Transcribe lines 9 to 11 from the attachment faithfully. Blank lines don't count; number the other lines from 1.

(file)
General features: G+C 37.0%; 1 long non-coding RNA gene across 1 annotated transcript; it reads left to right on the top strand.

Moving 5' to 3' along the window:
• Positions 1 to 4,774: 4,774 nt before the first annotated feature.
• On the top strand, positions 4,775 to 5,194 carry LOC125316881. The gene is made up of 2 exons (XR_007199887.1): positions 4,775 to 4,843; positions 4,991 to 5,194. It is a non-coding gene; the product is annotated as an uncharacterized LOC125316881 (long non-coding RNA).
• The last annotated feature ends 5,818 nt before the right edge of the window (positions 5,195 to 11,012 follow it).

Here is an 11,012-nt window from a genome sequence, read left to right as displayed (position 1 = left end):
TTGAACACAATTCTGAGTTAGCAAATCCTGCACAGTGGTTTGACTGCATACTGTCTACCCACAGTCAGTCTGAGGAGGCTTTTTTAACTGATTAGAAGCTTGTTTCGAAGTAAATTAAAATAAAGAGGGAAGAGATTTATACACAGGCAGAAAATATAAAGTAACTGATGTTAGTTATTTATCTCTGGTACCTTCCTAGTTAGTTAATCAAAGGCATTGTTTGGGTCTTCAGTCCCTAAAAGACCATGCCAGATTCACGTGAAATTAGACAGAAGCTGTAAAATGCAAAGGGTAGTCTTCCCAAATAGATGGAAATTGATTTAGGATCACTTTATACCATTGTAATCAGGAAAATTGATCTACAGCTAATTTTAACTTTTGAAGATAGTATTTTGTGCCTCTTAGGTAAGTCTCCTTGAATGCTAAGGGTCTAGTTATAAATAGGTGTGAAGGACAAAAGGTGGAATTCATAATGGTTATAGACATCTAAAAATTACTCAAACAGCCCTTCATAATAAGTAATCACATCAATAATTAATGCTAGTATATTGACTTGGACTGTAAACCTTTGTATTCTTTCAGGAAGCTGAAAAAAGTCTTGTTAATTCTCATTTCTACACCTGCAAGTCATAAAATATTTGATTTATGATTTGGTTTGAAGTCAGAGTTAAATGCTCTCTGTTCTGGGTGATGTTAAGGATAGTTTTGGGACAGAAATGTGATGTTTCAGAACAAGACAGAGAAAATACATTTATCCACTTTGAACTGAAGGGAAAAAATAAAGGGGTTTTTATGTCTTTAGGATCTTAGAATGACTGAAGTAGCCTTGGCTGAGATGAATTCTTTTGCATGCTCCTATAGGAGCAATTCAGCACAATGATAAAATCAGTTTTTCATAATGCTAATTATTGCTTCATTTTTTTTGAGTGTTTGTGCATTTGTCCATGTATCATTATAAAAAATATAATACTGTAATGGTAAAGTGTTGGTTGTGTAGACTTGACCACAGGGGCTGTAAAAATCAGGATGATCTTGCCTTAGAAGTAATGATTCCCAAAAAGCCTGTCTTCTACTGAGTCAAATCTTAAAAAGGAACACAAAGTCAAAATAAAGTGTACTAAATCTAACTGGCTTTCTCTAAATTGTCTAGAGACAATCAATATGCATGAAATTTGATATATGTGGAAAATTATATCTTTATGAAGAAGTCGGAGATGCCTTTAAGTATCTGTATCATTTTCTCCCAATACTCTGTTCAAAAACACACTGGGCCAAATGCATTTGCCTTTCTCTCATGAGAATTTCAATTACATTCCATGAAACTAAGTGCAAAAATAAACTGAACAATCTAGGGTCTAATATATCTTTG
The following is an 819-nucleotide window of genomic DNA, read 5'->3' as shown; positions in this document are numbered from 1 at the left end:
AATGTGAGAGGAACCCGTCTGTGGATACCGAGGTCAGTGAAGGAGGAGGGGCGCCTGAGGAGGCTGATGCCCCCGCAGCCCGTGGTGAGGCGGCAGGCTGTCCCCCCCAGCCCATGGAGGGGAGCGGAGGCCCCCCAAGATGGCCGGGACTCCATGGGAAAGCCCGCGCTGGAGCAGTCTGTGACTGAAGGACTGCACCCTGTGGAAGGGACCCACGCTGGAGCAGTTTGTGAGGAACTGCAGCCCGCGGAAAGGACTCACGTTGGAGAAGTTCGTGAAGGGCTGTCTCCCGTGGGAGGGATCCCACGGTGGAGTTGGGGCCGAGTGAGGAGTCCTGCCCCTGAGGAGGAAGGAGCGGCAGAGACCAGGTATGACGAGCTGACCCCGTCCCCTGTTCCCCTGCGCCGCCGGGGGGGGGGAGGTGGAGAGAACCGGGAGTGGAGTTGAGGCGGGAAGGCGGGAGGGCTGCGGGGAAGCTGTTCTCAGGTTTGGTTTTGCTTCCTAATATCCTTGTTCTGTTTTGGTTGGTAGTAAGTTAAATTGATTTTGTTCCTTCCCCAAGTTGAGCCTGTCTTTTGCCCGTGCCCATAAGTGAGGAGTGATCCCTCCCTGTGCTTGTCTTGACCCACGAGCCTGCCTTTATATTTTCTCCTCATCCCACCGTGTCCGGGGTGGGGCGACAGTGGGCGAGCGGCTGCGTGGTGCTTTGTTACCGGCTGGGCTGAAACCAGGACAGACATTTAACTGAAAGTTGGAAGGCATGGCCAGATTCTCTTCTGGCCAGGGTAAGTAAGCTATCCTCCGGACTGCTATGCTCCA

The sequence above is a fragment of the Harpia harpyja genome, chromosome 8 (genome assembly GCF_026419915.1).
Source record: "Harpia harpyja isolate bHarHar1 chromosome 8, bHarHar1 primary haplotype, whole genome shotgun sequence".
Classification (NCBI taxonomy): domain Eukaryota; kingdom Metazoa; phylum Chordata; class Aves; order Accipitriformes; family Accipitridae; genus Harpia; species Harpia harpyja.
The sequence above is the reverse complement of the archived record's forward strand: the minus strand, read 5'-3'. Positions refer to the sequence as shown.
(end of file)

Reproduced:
AATGTGAGAGGAACCCGTCTGTGGATACCGAGGTCAGTGAAGGAGGAGGGGCGCCTGAGGAGGCTGATGCCCCCGCAGCCCGTGGTGAGGCGGCAGGCTGTCCCCCCCAGCCCATGGAGGGGAGCGGAGGCCCCCCAAGATGGCCGGGACTCCATGGGAAAGCCCGCGCTGGAGCAGTCTGTGACTGAAGGACTGCACCCTGTGGAAGGGACCCACGCTGGAGCAGTTTGTGAGGAACTGCAGCCCGCGGAAAGGACTCACGTTGGAGAAGTTCGTGAAGGGCTGTCTCCCGTGGGAGGGATCCCACGGTGGAGTTGGGGCCGAGTGAGGAGTCCTGCCCCTGAGGAGGAAGGAGCGGCAGAGACCAGGTATGACGAGCTGACCCCGTCCCCTGTTCCCCTGCGCCGCCGGGGGGGGGGAGGTGGAGAGAACCGGGAGTGGAGTTGAGGCGGGAAGGCGGGAGGGCTGCGGGGAAGCTGTTCTCAGGTTTGGTTTTGCTTCCTAATATCCTTGTTCTGTTTTGGTTGGTAGTAAGTTAAATTGATTTTGTTCCTTCCCCAAGTTGAGCCTGTCTTTTGCCCGTGCCCATAAGTGAGGAGTGATCCCTCCCTGTGCTTGTCTTGACCCACGAGCCTGCCTTTATATTTTCTCCTCATCCCACCGTGTCCGGGGTGGGGCGACAGTGGGCGAGCGGCTGCGTGGTGCTTTGTTACCGGCTGGGCTGAAACCAGGACAGACATTTAACTGAAAGTTGGAAGGCATGGCCAGATTCTCTTCTGGCCAGGGTAAGTAAGCTATCCTCCGGACTGCTATGCTCCA

The sequence above is a fragment of the Harpia harpyja genome, chromosome 8 (genome assembly GCF_026419915.1).
Source record: "Harpia harpyja isolate bHarHar1 chromosome 8, bHarHar1 primary haplotype, whole genome shotgun sequence".